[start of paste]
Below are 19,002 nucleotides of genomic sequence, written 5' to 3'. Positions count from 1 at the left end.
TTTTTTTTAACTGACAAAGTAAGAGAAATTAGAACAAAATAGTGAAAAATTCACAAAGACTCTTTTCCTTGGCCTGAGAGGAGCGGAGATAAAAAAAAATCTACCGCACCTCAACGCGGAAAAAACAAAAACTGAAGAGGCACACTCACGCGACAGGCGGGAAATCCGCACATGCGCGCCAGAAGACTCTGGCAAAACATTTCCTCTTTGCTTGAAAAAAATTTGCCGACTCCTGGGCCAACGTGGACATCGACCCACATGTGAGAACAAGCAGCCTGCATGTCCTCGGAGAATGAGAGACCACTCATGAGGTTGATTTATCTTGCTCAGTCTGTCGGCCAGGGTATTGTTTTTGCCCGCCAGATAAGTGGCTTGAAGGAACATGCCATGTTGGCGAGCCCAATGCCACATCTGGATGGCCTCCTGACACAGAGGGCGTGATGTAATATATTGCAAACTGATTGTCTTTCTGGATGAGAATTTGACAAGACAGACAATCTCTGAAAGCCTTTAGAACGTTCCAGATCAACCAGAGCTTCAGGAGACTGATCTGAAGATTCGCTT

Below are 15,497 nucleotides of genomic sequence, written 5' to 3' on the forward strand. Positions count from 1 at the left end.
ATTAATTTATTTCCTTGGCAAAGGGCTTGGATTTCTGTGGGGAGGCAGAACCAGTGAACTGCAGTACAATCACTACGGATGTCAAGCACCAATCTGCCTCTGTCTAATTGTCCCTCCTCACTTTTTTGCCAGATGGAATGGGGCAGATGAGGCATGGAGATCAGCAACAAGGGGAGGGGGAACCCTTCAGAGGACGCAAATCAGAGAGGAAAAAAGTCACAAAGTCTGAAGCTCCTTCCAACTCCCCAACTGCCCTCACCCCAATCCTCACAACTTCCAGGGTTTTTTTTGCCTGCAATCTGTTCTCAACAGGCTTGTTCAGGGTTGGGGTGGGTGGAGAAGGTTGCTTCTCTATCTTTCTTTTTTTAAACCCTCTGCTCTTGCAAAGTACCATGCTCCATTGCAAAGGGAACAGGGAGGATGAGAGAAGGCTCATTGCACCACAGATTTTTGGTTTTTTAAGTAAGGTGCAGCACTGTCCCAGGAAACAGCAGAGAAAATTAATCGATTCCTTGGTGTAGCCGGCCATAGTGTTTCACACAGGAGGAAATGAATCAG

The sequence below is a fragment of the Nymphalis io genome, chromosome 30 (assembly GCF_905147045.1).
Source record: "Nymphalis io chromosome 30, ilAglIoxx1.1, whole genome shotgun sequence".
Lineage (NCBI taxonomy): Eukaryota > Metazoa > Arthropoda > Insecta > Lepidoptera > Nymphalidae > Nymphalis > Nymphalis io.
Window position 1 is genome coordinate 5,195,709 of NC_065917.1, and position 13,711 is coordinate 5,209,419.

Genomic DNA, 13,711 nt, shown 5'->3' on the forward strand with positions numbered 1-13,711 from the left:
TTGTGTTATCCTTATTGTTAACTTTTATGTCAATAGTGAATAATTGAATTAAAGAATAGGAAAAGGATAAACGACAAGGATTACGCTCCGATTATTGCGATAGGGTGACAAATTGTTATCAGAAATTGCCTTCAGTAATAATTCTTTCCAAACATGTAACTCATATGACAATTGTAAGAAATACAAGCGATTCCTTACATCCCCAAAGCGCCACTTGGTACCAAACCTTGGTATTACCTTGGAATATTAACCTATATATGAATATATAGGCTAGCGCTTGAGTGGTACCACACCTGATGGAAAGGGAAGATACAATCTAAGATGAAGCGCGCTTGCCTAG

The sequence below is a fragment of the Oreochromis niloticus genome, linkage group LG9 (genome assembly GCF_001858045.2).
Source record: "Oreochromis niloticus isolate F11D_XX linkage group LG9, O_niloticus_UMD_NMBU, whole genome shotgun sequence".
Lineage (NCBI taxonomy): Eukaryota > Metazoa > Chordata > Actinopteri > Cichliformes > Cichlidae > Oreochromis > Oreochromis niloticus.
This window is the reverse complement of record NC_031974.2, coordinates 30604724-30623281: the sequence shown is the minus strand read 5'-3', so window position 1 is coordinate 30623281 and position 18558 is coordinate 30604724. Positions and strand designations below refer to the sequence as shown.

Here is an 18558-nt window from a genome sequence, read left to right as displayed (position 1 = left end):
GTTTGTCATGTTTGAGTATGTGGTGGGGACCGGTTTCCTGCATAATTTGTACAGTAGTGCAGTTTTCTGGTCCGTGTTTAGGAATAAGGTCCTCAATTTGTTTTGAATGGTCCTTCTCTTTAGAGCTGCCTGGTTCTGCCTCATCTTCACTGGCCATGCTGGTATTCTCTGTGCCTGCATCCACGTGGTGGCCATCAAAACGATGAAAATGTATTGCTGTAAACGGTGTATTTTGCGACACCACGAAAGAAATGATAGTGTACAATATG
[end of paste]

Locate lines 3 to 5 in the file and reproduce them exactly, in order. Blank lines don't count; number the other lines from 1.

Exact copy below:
Below are 15,497 nucleotides of genomic sequence, written 5' to 3' on the forward strand. Positions count from 1 at the left end.
ATTAATTTATTTCCTTGGCAAAGGGCTTGGATTTCTGTGGGGAGGCAGAACCAGTGAACTGCAGTACAATCACTACGGATGTCAAGCACCAATCTGCCTCTGTCTAATTGTCCCTCCTCACTTTTTTGCCAGATGGAATGGGGCAGATGAGGCATGGAGATCAGCAACAAGGGGAGGGGGAACCCTTCAGAGGACGCAAATCAGAGAGGAAAAAAGTCACAAAGTCTGAAGCTCCTTCCAACTCCCCAACTGCCCTCACCCCAATCCTCACAACTTCCAGGGTTTTTTTTGCCTGCAATCTGTTCTCAACAGGCTTGTTCAGGGTTGGGGTGGGTGGAGAAGGTTGCTTCTCTATCTTTCTTTTTTTAAACCCTCTGCTCTTGCAAAGTACCATGCTCCATTGCAAAGGGAACAGGGAGGATGAGAGAAGGCTCATTGCACCACAGATTTTTGGTTTTTTAAGTAAGGTGCAGCACTGTCCCAGGAAACAGCAGAGAAAATTAATCGATTCCTTGGTGTAGCCGGCCATAGTGTTTCACACAGGAGGAAATGAATCAG

The sequence below is a fragment of the Nymphalis io genome, chromosome 30 (assembly GCF_905147045.1).